Dani is interested in pediatric neuropsychology and her research interests involve examining the neuropsychological profiles of children with various neurodevelopmental disorders. She is currently investigating adaptive behavior and social functioning in children with neurofibromatosis type 1 and the stability of challenges in these areas over time as well as relations with cognitive and executive functioning. Additionally, she is working on a study examining the cognitive and psychosocial profiles of young children with neurofibromatosis type 1. This work also evaluates attention measures for use with children with neurofibromatosis type 1.
Sara is a clinical psychology doctoral student currently in her second year. She received her undergraduate degree in Psychology and Cognitive Science with a minor in Family Studies from Marquette University in Milwaukee, Wisconsin. As an undergraduate, Sara was a research assistant in the Child and Family Health Lab and the Adult Imaging and Memory Lab (AIM). Sara was a McNair scholar and her project focused on the rates of executive dysfunction in a typically developing sample using two D-KEFS tasks.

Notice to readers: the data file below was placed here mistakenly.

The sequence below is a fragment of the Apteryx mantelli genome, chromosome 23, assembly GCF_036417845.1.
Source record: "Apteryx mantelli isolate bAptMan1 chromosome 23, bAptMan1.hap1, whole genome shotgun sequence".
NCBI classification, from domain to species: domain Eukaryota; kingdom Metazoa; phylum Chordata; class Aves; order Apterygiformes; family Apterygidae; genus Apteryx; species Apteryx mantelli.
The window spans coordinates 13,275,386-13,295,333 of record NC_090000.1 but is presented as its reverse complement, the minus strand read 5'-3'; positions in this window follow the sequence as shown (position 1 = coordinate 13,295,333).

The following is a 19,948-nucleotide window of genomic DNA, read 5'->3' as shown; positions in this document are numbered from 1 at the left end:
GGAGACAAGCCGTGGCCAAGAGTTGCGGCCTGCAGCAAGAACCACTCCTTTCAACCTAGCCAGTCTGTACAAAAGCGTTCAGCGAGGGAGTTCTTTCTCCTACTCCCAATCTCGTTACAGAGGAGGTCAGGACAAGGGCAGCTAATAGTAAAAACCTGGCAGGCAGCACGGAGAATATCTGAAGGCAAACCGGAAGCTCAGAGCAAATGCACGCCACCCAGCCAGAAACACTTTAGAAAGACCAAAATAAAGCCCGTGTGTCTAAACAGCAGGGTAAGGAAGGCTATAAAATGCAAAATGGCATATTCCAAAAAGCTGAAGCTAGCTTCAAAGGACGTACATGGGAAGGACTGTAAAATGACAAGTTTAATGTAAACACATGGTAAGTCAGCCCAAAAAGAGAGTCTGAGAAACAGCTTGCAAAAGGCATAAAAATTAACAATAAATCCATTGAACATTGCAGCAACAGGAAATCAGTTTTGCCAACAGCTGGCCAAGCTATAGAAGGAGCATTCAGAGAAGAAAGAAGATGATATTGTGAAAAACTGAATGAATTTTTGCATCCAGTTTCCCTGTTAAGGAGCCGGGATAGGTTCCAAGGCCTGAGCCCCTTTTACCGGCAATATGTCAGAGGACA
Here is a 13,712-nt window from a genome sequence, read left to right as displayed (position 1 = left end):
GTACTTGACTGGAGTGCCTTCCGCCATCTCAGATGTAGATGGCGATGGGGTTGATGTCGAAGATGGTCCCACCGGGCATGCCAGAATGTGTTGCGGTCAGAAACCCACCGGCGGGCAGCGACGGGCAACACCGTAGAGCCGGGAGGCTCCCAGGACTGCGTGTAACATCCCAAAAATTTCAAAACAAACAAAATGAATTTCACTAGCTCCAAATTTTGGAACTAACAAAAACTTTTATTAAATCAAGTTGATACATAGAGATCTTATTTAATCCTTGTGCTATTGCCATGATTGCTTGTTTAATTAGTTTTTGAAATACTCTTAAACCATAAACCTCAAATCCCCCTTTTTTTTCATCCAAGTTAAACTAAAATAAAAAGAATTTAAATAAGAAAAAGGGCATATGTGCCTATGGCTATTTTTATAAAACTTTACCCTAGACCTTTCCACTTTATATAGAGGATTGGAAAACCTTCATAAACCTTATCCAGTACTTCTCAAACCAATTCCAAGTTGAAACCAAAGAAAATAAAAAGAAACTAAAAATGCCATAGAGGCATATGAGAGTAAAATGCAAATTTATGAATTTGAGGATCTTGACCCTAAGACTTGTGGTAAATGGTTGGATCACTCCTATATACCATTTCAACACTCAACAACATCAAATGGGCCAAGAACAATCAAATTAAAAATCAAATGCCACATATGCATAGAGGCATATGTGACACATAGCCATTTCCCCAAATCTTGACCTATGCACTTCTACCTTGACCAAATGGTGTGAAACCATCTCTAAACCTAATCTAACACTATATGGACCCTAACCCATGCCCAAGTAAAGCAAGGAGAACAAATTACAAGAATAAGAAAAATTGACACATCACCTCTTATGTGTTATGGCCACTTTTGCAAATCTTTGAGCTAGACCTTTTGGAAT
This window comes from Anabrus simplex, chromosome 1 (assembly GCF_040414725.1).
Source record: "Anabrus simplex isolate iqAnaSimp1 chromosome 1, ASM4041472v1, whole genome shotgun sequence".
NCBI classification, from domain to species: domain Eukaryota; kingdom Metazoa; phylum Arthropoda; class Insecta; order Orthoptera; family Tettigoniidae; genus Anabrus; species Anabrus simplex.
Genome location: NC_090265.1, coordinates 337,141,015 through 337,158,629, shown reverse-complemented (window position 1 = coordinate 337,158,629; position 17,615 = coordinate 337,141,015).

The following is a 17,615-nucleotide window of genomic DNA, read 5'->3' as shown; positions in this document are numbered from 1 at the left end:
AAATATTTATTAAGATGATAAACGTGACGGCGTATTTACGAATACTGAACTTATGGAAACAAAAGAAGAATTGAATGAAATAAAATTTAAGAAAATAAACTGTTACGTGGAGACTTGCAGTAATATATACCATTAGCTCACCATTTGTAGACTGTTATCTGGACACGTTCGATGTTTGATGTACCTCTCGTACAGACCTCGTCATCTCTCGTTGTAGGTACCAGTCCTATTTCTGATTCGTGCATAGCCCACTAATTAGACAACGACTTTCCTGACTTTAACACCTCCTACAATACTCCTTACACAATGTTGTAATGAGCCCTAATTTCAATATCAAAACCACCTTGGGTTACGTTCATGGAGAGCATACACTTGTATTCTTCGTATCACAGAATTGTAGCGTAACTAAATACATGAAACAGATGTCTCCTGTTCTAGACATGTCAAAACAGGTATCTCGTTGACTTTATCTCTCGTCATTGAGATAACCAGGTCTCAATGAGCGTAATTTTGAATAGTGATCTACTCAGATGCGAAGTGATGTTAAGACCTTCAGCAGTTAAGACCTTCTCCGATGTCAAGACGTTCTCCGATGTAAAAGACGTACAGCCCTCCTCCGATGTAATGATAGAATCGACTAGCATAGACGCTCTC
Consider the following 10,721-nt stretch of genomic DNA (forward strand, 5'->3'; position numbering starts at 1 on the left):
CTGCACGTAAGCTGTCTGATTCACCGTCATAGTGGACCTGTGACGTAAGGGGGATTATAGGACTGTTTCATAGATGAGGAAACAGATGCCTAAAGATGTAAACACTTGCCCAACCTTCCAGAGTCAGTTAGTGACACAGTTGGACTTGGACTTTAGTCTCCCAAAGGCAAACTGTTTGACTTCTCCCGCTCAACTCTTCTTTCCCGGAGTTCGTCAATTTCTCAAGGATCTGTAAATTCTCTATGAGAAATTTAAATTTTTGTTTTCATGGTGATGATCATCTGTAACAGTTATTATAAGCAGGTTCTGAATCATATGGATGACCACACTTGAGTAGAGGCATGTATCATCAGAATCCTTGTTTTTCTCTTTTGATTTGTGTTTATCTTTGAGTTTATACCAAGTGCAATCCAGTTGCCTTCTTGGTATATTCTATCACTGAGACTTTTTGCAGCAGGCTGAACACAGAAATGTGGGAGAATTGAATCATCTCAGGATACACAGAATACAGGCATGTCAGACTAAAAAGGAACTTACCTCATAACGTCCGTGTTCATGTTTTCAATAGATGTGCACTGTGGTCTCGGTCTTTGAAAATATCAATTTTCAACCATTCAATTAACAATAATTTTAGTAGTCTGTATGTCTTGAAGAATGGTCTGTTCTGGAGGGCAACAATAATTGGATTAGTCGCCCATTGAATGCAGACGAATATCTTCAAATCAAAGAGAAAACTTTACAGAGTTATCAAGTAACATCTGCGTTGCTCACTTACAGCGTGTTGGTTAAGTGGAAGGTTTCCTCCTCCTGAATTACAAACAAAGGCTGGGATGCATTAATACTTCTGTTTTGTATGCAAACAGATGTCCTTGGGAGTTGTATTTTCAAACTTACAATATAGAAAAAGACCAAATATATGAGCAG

Broadly, Sara’s interests lie in pediatric neuropsychology. More specifically, she is interested in the impact of neurodevelopmental disorders as they relate to neuropsychological constructs like executive function and attention. She is also interested in expanding her research to include EEG as a brain imaging technique.
Brianna is a clinical psychology doctoral student currently in her first year. She received her undergraduate degree in Psychology from San Jose State University in San Jose, California. Prior to beginning graduate study, Brianna worked as a project coordinator and research assistant in a clinical trial at SJSU, which examined the acceptability, feasibility and efficacy of tele-behavior therapy for youth and adults with tic disorders. Additionally, she has experience working in applied behavior analysis with children diagnosed with autism spectrum disorders as well as facilitating quantitative electroencephalography with children and adults in a neurofeedback clinic.
Brianna’s primary research interests include early detection and intervention strategies for children with neurodevelopmental disorders including autism spectrum disorders and Williams syndrome. She is currently working on a community-based clinical trial to examine the acceptability and feasibility of Behavioral Play Therapy for young children with Williams syndrome who struggle with anxiety and specific phobias.